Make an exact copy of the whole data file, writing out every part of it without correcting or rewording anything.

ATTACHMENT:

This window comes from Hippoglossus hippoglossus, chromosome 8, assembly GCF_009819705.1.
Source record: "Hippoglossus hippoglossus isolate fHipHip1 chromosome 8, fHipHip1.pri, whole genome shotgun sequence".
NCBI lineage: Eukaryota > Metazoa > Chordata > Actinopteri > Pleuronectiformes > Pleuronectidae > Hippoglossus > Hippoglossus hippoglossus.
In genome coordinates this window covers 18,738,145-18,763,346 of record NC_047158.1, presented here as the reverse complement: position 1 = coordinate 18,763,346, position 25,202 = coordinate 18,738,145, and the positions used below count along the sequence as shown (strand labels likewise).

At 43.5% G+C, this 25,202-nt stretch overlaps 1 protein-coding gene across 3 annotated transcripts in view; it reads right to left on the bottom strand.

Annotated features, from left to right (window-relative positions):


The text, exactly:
This window comes from Hippoglossus hippoglossus, chromosome 8, assembly GCF_009819705.1.
Source record: "Hippoglossus hippoglossus isolate fHipHip1 chromosome 8, fHipHip1.pri, whole genome shotgun sequence".
NCBI lineage: Eukaryota > Metazoa > Chordata > Actinopteri > Pleuronectiformes > Pleuronectidae > Hippoglossus > Hippoglossus hippoglossus.
In genome coordinates this window covers 18,738,145-18,763,346 of record NC_047158.1, presented here as the reverse complement: position 1 = coordinate 18,763,346, position 25,202 = coordinate 18,738,145, and the positions used below count along the sequence as shown (strand labels likewise).

At 43.5% G+C, this 25,202-nt stretch overlaps 1 protein-coding gene across 3 annotated transcripts in view; it reads right to left on the bottom strand.

Annotated features, from left to right (window-relative positions):